- a part of a body of water along the shore deep enough for anchoring a ship and so situated with respect to coastal features, whether natural or artificial, as to provide protection from winds, waves, and currents.
- such a body of water having docks or port facilities.
- any place of shelter or refuge: The old inn was a harbor for tired travelers.
- to give shelter to; offer refuge to: They harbored the refugees who streamed across the borders.
- to conceal; hide: to harbor fugitives.
- to keep or hold in the mind; maintain; entertain: to harbor suspicion.
- to house or contain.
- to shelter (a vessel), as in a harbor.
- (of a vessel) to take shelter in a harbor.
Origin of harbor
SynonymsSee more synonyms for on Thesaurus.com
Examples from the Web for harbored
As a child I harbored the hope that, if I could write a book I might become part of the magic I found in books.Book Bag: Overlooked Classic Books From the Sunshine State
Randy Wayne White
September 30, 2014
They told her they had heard she harbored gay men and runaway girls.An Iraqi Group Helping Women and Gays Is Receiving Death Threats
July 22, 2014
Even before he was a teenager, Williams harbored dreams of being an actor.Broadway’s Rebel, Tellin’ You to Hear It: A Portrait of Saul Williams
June 17, 2014
If Bonnaroovians harbored ill will for the star, it did not show.Kanye Returns to Bonnaroo With a Night of Lectures
Daniel G. Hill
June 15, 2014
In 2013, 12 percent of Americans harbored anti-Semitic attitudes, as opposed to 29 percent in 1964.How (Not) to Fight Racism and Anti-Semitism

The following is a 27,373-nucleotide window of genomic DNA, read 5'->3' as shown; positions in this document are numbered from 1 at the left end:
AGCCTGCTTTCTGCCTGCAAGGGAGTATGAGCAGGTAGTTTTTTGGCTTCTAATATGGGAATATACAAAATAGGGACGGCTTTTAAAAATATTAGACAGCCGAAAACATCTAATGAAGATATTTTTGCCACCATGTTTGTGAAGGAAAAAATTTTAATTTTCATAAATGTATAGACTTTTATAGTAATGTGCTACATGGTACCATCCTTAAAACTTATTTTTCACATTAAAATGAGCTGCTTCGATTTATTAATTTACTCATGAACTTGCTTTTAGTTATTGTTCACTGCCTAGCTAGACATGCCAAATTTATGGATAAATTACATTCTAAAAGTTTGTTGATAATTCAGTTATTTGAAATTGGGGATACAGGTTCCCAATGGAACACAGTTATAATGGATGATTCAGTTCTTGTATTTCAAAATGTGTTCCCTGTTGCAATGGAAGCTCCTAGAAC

February 22, 2014
A tree close to his suddenly fluttered with the unseen life it harbored.The Bluff of the Hawk
If he harbored any disappointment in him, he does not appear to have shown it.Hymns and Hymnwriters of Denmark
Jens Christian Aaberg
True, she has been told that it may be so—but the thought is not harbored for an instant.
It was not enough for Layton to protest that he harbored no such intentions.One Of Them
Charles James Lever
If man was a rabbit, then perhaps he harbored the check to these creatures of flame.The Whispering Spheres
Russell Robert Winterbotham
Word Origin and History for harbored
Old English hereborgian, cognate with Old Norse herbergja, Old High German heribergon, Middle Dutch herbergen; see harbor (n.). Figuratively, of thoughts, etc., from late 14c. Related: Harbored; harboring.
"lodging for ships," early 12c., probably from Old English herebeorg "lodgings, quarters," from here "army, host" (see harry) + beorg "refuge, shelter" (related to beorgan "save, preserve;" see bury); perhaps modeled on Old Norse herbergi "room, lodgings, quarters." Sense shifted in Middle English to "refuge, lodgings," then to "place of shelter for ships."